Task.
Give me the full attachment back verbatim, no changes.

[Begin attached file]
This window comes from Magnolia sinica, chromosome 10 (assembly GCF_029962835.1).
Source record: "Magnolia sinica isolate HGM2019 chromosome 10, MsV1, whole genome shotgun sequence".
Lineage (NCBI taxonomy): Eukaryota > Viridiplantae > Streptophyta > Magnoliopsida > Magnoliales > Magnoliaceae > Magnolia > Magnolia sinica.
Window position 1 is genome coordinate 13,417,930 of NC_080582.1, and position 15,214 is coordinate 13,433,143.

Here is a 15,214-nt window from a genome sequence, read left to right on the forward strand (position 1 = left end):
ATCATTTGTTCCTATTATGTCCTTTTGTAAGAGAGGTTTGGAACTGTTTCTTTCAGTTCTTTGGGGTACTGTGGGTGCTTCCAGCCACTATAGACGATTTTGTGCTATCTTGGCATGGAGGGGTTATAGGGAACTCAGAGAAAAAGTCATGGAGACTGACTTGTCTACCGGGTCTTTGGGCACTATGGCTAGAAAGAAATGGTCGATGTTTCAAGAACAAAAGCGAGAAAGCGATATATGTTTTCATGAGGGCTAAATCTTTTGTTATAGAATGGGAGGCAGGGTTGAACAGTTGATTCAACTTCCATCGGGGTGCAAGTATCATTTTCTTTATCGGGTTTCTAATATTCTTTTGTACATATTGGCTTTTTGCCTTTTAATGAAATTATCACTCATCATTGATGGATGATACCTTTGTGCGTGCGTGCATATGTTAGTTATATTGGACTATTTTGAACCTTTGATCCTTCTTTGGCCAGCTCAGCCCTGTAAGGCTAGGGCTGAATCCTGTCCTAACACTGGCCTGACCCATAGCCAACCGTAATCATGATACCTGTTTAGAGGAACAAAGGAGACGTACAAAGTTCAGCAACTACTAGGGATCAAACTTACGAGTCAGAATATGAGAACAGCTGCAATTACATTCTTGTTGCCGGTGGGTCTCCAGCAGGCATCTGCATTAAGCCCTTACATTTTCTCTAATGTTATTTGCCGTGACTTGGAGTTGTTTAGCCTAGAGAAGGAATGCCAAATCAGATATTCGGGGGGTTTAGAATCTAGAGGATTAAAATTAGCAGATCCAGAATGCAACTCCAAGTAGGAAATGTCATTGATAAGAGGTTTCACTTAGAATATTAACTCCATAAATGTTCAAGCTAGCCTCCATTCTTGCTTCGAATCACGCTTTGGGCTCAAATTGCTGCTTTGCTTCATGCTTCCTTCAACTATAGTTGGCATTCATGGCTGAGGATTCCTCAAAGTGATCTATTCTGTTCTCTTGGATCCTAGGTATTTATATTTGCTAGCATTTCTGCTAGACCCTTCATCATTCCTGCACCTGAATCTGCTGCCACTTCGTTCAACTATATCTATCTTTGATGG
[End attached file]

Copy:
This window comes from Magnolia sinica, chromosome 10 (assembly GCF_029962835.1).
Source record: "Magnolia sinica isolate HGM2019 chromosome 10, MsV1, whole genome shotgun sequence".
Lineage (NCBI taxonomy): Eukaryota > Viridiplantae > Streptophyta > Magnoliopsida > Magnoliales > Magnoliaceae > Magnolia > Magnolia sinica.
Window position 1 is genome coordinate 13,417,930 of NC_080582.1, and position 15,214 is coordinate 13,433,143.

Here is a 15,214-nt window from a genome sequence, read left to right on the forward strand (position 1 = left end):
ATCATTTGTTCCTATTATGTCCTTTTGTAAGAGAGGTTTGGAACTGTTTCTTTCAGTTCTTTGGGGTACTGTGGGTGCTTCCAGCCACTATAGACGATTTTGTGCTATCTTGGCATGGAGGGGTTATAGGGAACTCAGAGAAAAAGTCATGGAGACTGACTTGTCTACCGGGTCTTTGGGCACTATGGCTAGAAAGAAATGGTCGATGTTTCAAGAACAAAAGCGAGAAAGCGATATATGTTTTCATGAGGGCTAAATCTTTTGTTATAGAATGGGAGGCAGGGTTGAACAGTTGATTCAACTTCCATCGGGGTGCAAGTATCATTTTCTTTATCGGGTTTCTAATATTCTTTTGTACATATTGGCTTTTTGCCTTTTAATGAAATTATCACTCATCATTGATGGATGATACCTTTGTGCGTGCGTGCATATGTTAGTTATATTGGACTATTTTGAACCTTTGATCCTTCTTTGGCCAGCTCAGCCCTGTAAGGCTAGGGCTGAATCCTGTCCTAACACTGGCCTGACCCATAGCCAACCGTAATCATGATACCTGTTTAGAGGAACAAAGGAGACGTACAAAGTTCAGCAACTACTAGGGATCAAACTTACGAGTCAGAATATGAGAACAGCTGCAATTACATTCTTGTTGCCGGTGGGTCTCCAGCAGGCATCTGCATTAAGCCCTTACATTTTCTCTAATGTTATTTGCCGTGACTTGGAGTTGTTTAGCCTAGAGAAGGAATGCCAAATCAGATATTCGGGGGGTTTAGAATCTAGAGGATTAAAATTAGCAGATCCAGAATGCAACTCCAAGTAGGAAATGTCATTGATAAGAGGTTTCACTTAGAATATTAACTCCATAAATGTTCAAGCTAGCCTCCATTCTTGCTTCGAATCACGCTTTGGGCTCAAATTGCTGCTTTGCTTCATGCTTCCTTCAACTATAGTTGGCATTCATGGCTGAGGATTCCTCAAAGTGATCTATTCTGTTCTCTTGGATCCTAGGTATTTATATTTGCTAGCATTTCTGCTAGACCCTTCATCATTCCTGCACCTGAATCTGCTGCCACTTCGTTCAACTATATCTATCTTTGATGG